Alas, there exists no piety that the most grasping among us won’t put at the service of their own advancement. And Christianity no sooner had become Rome’s dominant religion than power-hungry civic leaders began exploiting its dogmas as a means to launder their reputations and destroy their enemies—a pattern that has survived only too well in our own secularized age.

On a local level, this took the form of mobs and demagogues seizing property from pagans and non-trinitarian Christian heretics. But even St. Ambrose played the same game, writ large: His drawn-out humiliation of Theodosius came at a time when his political power in Milan had fallen from its peak under the rule of Valentinian I. And he leveraged the prestige of his post, along with the disgrace of the Emperor, to reassert himself in the new order. When it suited his Christian agenda, Ambrose also countenanced cruelties on his own account, such as in 388, when he excused the destruction of a synagogue by a Christian mob in the city of Callinicum, in modern-day Syria, on the proto-anti-Semitic basis that this was “a home of unbelief, a house of impiety, a receptacle of folly, which God Himself has condemned.” (Callincium is now known as Raqqa, infamous in modern times as the capital of ISIS. As the saying goes, history doesn’t always repeat itself. But it often rhymes.)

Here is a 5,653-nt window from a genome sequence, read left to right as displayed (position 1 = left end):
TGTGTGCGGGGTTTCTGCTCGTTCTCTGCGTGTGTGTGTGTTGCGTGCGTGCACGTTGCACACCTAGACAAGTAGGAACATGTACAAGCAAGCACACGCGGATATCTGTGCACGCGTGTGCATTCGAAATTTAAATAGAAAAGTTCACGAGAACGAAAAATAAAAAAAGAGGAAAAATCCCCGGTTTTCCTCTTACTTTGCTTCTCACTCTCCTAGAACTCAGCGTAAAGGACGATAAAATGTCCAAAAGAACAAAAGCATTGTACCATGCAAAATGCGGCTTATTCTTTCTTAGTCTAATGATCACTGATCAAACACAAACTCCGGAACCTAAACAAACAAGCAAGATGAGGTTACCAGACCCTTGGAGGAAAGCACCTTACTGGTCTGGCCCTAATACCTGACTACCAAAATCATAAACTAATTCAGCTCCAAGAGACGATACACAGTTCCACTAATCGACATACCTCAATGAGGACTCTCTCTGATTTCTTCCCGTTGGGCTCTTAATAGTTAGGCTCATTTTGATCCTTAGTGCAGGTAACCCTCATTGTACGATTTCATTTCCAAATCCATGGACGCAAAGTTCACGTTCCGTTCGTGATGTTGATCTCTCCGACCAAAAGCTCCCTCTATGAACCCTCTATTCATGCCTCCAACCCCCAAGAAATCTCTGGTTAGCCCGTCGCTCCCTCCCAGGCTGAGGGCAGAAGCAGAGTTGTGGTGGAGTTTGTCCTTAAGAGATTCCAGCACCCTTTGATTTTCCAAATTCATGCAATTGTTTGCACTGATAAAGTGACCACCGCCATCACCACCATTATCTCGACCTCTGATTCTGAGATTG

Rome’s pagan gods had been valued in proportion to their perceived power to summon military success and economic prosperity. Yet paradoxically, the chaos and destruction of late antiquity only nourished Christian believers’ zeal. In The City of God, written after Alaric I had laid waste to Rome in 410, Augustine of Hippo urged believers to separate their understanding of life’s materialistic missions from the fate of the Earthly City. “What are kingdoms without justice?” He asked. “They’re just gangs of bandits.”

Augustine rejected claims that The City of God had been written as a political work. Yet this central question—“What are kingdoms without justice?”—is still one we ask our leaders to this day. And now, as then, the most powerful among us can be laid low by demands for “tears and repentance.” Even the rituals we use—confession, repentance, restitution—would be recognizable to Ambrose. Indeed, the reason these times we inhabit often seem so agitated is that we still haven’t figured out how to replace traditional forms of moral judgment. By cultural reflex, we persist with Ambrose’s accusatory rituals—but without the sense of consolation and social solidarity offered by Augustine.

One of our projects at Quillette is to help readers think about these tensions in our intellectual life, and to provide a forum for solutions. Our editors and writers include members of many religions—as well as atheists who disdain all faiths in equal measure. Nevertheless, we wish our readers a Merry Christmas without apology or hesitation. For the story that began with the birth of Jesus of Nazareth not only shaped the world we all now live in, it also can inspire us as we seek to free ourselves from the gangs of bandits laying siege to our kingdoms.

Featured image: Saint Ambrose barring Theodosius from Milan Cathedral, by Anthony van Dyck (1599-1641).